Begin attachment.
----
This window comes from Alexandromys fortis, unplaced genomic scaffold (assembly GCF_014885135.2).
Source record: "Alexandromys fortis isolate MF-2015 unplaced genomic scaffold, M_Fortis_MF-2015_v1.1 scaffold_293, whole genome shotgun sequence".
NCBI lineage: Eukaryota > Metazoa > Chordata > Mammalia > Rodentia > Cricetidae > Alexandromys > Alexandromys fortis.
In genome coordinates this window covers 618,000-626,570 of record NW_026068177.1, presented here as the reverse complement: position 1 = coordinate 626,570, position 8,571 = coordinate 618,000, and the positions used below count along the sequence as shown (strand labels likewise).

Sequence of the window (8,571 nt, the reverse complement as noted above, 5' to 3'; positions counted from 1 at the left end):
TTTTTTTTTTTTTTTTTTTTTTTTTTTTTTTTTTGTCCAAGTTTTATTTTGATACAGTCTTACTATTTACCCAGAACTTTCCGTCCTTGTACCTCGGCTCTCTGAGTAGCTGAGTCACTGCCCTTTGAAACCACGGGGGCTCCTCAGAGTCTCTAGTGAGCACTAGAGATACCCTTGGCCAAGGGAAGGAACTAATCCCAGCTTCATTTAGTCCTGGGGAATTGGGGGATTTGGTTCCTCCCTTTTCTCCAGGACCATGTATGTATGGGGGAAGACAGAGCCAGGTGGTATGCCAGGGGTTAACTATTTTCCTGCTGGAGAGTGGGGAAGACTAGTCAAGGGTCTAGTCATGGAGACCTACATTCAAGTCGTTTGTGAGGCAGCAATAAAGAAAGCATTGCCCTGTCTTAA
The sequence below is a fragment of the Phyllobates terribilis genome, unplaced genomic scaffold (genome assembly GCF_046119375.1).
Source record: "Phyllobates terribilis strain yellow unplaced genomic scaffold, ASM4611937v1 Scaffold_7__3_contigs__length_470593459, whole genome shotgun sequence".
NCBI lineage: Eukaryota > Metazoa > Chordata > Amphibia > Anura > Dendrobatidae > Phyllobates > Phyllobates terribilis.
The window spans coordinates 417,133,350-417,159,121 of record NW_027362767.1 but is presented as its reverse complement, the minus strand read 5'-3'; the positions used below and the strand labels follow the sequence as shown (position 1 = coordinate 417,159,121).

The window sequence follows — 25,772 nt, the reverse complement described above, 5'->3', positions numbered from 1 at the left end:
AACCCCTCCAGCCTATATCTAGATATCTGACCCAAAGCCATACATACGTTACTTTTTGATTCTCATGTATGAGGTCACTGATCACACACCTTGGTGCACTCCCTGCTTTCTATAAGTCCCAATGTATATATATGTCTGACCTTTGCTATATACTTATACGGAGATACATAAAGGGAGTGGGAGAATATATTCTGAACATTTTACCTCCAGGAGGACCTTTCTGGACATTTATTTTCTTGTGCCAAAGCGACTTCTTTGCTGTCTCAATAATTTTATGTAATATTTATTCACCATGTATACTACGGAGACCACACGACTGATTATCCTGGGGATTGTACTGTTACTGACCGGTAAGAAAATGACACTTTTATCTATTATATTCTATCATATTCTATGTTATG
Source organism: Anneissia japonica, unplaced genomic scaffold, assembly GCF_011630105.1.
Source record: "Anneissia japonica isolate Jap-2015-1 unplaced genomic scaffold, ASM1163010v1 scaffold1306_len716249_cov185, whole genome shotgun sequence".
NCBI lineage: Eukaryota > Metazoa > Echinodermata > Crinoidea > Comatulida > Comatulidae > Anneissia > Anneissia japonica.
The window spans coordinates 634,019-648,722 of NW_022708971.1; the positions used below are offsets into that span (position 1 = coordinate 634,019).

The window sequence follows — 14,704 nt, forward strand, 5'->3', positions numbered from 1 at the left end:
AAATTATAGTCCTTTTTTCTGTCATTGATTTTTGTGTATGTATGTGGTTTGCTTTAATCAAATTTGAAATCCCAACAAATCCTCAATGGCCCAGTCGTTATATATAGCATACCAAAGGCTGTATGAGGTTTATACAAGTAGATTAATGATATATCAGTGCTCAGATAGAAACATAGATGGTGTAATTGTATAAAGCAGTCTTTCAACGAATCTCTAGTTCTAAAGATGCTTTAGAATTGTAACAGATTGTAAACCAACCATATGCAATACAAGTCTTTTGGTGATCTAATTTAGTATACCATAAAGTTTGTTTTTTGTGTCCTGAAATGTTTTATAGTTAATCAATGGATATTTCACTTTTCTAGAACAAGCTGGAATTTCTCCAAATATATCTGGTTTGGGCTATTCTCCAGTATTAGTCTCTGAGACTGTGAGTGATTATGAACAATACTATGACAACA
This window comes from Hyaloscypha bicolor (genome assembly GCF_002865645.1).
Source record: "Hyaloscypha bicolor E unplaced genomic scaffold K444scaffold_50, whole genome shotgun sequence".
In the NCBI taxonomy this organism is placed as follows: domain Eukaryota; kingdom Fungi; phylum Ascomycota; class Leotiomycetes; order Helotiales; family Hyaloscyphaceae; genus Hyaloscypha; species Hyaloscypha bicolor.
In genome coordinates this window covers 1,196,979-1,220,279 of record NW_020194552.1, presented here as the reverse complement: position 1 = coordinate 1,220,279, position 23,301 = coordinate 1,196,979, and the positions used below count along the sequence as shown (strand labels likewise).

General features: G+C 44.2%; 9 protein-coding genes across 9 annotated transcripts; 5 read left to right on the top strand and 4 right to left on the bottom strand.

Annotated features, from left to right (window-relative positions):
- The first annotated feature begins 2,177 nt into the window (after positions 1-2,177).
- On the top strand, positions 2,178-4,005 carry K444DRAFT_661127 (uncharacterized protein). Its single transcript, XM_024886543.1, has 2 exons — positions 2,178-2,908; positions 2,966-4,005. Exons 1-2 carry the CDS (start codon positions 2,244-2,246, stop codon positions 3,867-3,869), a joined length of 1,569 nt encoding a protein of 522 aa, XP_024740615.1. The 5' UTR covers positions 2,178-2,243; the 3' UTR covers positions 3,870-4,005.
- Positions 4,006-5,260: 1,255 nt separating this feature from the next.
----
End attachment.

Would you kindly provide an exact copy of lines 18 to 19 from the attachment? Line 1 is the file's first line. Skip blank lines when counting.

AAATTATAGTCCTTTTTTCTGTCATTGATTTTTGTGTATGTATGTGGTTTGCTTTAATCAAATTTGAAATCCCAACAAATCCTCAATGGCCCAGTCGTTATATATAGCATACCAAAGGCTGTATGAGGTTTATACAAGTAGATTAATGATATATCAGTGCTCAGATAGAAACATAGATGGTGTAATTGTATAAAGCAGTCTTTCAACGAATCTCTAGTTCTAAAGATGCTTTAGAATTGTAACAGATTGTAAACCAACCATATGCAATACAAGTCTTTTGGTGATCTAATTTAGTATACCATAAAGTTTGTTTTTTGTGTCCTGAAATGTTTTATAGTTAATCAATGGATATTTCACTTTTCTAGAACAAGCTGGAATTTCTCCAAATATATCTGGTTTGGGCTATTCTCCAGTATTAGTCTCTGAGACTGTGAGTGATTATGAACAATACTATGACAACA
This window comes from Hyaloscypha bicolor (genome assembly GCF_002865645.1).